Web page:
Leviticus

Leviticus 22-23

Chapter 22 continued from 21 (why do they do that??)

Years ago at Church our pastor told a story about a woman who had an old frozen turkey in her freezer.  She called the 800 number on the package and asked the company if the turkey was still safe to eat.  The company said it was safe to eat but probably wouldn’t taste great anymore being freezer burned.  So she donated it to a food bank for less fortunate people (in her heart she was doing something good).    I remember sitting in church crushed when I heard this.  I was the characteristic of the woman.  When a tragedy happens locally and we are asked to help out, I would go through my “gently used” items that I did not wear anymore.  What??  God gave us His son as a sacrifice! and I am giving back to God my ‘goodwill’ pile?  I am not telling you this to beat you up, but I wanted to share how the Holy Spirit uses books like Leviticus to remind me that we are to present our very best in the name of the Lord (in everything we do).

Chapter 23: I already have 1 printable in the handout section but here are 2 more in case you wanted something different.

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The Israelites observed a lunar year, which contains 354 days. Lunar months have 29 and 30 days alternately, and begin with the appearance of the “new moon.”

Sabbath: a weekly observance (“appointed time”), in contrast to the other “convocations” that occurred only once a year. The Israelites did not assemble around the tabernacle, but observed the day in their own tent.

Mark 2:27-28  “Then he said to them, the Sabbath was made for man, not man for the Sabbath. 28 So the Son of Man is Lord even of the Sabbath.”

Passover and Unleavened Bread:  Verse 4 introduces the annual “appointed times”.  The Sabbath could be observed anywhere,  even at home. Three special occasions required attendance at the sanctuary for participation.  Passover: commemorated God’s deliverance of Israel from Egyptian slavery. (Exodus 12)  Jesus died as the Lamb ON Passover Day.  That is AMAZING! Passover was one of the three feasts that all the adult males in Israel had to attend, along with the feasts of Pentecost and Tabernacles.  These three feasts remind us of the death of Christ, the resurrection of Christ, and the return of Christ.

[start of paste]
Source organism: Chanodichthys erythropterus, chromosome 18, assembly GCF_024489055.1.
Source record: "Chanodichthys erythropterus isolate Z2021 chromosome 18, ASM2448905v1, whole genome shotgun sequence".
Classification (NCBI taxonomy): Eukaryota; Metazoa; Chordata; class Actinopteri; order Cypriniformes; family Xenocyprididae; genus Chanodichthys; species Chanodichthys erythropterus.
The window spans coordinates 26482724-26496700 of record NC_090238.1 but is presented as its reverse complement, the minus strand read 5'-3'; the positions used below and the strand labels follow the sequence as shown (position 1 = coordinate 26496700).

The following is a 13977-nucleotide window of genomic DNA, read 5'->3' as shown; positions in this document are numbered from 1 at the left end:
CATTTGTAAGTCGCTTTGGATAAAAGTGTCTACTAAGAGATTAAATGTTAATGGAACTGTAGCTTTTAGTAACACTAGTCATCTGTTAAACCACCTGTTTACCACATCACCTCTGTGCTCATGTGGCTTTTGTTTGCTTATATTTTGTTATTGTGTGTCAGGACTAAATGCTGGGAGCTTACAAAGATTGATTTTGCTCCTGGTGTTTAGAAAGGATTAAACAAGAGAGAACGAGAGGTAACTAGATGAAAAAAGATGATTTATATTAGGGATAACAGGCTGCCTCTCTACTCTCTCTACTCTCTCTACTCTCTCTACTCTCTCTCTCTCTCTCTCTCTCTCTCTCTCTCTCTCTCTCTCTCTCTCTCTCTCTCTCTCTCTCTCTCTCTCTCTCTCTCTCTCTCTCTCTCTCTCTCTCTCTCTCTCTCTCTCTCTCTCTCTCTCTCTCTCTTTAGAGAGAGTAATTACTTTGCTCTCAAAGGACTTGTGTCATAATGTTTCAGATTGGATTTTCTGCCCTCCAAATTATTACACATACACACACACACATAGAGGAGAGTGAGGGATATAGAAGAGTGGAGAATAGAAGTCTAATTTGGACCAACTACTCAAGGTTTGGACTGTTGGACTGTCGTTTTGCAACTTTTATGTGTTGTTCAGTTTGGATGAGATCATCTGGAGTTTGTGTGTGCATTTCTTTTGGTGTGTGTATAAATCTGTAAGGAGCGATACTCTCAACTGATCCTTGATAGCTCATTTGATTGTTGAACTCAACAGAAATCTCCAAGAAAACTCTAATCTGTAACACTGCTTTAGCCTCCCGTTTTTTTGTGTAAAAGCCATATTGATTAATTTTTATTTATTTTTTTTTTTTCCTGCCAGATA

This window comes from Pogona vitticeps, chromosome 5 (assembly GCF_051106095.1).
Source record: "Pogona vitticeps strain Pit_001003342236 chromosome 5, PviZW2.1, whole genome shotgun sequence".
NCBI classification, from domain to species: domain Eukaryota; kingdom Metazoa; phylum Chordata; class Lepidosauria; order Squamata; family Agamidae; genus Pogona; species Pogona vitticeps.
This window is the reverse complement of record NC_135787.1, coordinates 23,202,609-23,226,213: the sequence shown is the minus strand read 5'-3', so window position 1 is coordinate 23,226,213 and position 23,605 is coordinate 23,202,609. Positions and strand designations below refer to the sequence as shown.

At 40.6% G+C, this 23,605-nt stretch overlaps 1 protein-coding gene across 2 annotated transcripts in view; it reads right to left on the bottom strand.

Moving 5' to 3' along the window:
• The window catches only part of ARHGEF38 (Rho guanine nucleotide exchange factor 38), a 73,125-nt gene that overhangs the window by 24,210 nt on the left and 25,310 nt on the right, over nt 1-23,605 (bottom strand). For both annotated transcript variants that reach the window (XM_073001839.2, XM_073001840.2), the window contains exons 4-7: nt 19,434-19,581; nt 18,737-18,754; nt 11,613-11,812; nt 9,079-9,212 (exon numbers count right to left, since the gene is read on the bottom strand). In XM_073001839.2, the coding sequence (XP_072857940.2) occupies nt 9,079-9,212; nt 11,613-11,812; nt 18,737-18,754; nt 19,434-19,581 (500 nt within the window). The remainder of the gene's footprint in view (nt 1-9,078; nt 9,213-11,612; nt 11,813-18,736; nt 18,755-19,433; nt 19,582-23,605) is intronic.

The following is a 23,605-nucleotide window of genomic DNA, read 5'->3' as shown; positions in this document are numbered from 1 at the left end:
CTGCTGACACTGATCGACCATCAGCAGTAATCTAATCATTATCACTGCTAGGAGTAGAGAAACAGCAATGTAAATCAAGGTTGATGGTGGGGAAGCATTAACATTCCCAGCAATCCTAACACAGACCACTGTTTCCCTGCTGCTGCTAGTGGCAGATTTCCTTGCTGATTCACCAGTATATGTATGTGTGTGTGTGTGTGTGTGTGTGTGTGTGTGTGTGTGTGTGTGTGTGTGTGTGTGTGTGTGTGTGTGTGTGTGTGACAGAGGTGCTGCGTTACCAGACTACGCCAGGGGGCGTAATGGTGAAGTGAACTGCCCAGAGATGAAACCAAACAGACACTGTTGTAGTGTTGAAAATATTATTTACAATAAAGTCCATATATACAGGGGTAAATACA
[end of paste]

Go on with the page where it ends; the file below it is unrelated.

Unleavened Bread: The day after the Passover marked the beginning of the seven-day “Feast of Unleavened Bread”.

Offering the first fruits: The day following Passover’s Sabbath was a time to give the first fruits of the harvest to God. The idea was to dedicate the first ripened stalks of grain to God, in anticipation of a greater harvest to come.

The Festival if Weeks: This festival had several names: “Harvest,” “Weeks”, “First fruits,” and “Pentecost” . Fifty days after Passover, namely: the day after the end of the seventh week. “Pentecost” means “fiftieth” day. This “feast” was a thanksgiving festival, and it lasted one day. The people offered God their “first fruits” of the spring harvest, as a thanks offering for His provision of their physical and spiritual needs.  PLEASE see how awesome God is.  So in this difficult book of Leviticus are some of the coolest gems!!  God put a festival on the calendar that required “public assembly” so many people from all over the world (for first time readers know that after being exiled out of their land God scatters His people…with a purpose) would be required to gather SO THAT 50 days after the Passover people from many countries would be gathered to witness the pouring out of the Holy Spirit and then return to their homes and spread the Good News!!


Before we go any further…are you seeing the 7’s.   This whole book was filled with them, even the various laws were grouped by 7 or 7×2 or 7×3.. BUT this one is too cool not to point out. During the seventh month of Israel’s religious calendar, three “holy convocations” took place. Not only was the seventh day special (v. 3), but so were the seventh week (vv. 15-22), the seventh month, the seventh year (25:1-7), and the forty-ninth (seven times seven) year (25:8-55).


The festival of Trumpets: The Feast of Trumpets began on the first day (at the new moon) of the seventh month. It is also called Rosh Hashanah, which means “Head of the Year,” because it marks the beginning of the Jewish civil calendar. During this celebration, no kind of work was to be performed, but burnt offerings and a sin offering were to be brought before the Lord.   The blowing of the trumpets on first day of the month heralded a solemn time of preparation for the Day of Atonement; this preparation time was called “Ten Days of Repentance” or the “Days of Awe.” 

Day of Atonement.  We covered this, but if you are jumping in go back to Ch 16.  But take a look at the charts and see how this is will be fulfilled. This day will be the Second Coming of Christ.

 The Festival of Tabernacles: During this convocation, the Israelites’ looked backward to the land of their slavery, and forward to the Promised Land of blessing. Its other names were the “Feast of Booths” and the “Feast of Ingathering”.   The Jewish people call it Sukkot. The people built booths out of branches, and lived under these for the duration of this eight-day festival, as a reminder of their life in the wilderness.  It was the only festival in which God commanded the Israelites to “rejoice,” and it revolved around the harvest of grapes and other agriculture. God designed this feast primarily as a time of anticipation, not just reflection. Similarly, our worship as Christians should include the element of anticipation, as we look forward to entering into all of what God has promised us in the future.  (Look at your chart)


Leviticus does not mention the “Feast of Purim”, that the Jewish people added to their calendar later (Esther) and the  “Feast of Dedication” (Hanukkah).  I cannot wait to talk about those!